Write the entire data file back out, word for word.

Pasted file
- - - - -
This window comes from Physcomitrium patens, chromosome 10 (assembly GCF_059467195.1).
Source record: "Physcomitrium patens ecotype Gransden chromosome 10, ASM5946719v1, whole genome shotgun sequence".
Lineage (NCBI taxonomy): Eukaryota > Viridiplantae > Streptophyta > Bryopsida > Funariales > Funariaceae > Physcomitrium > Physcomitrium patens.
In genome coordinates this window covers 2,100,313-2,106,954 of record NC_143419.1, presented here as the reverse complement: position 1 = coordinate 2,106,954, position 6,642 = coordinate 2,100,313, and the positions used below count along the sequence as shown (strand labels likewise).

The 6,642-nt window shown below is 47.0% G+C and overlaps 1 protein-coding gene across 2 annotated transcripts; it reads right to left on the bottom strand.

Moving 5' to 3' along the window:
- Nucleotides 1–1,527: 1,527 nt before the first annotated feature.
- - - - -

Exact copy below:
This window comes from Physcomitrium patens, chromosome 10 (assembly GCF_059467195.1).
Source record: "Physcomitrium patens ecotype Gransden chromosome 10, ASM5946719v1, whole genome shotgun sequence".
Lineage (NCBI taxonomy): Eukaryota > Viridiplantae > Streptophyta > Bryopsida > Funariales > Funariaceae > Physcomitrium > Physcomitrium patens.
In genome coordinates this window covers 2,100,313-2,106,954 of record NC_143419.1, presented here as the reverse complement: position 1 = coordinate 2,106,954, position 6,642 = coordinate 2,100,313, and the positions used below count along the sequence as shown (strand labels likewise).

The 6,642-nt window shown below is 47.0% G+C and overlaps 1 protein-coding gene across 2 annotated transcripts; it reads right to left on the bottom strand.

Moving 5' to 3' along the window:
- Nucleotides 1–1,527: 1,527 nt before the first annotated feature.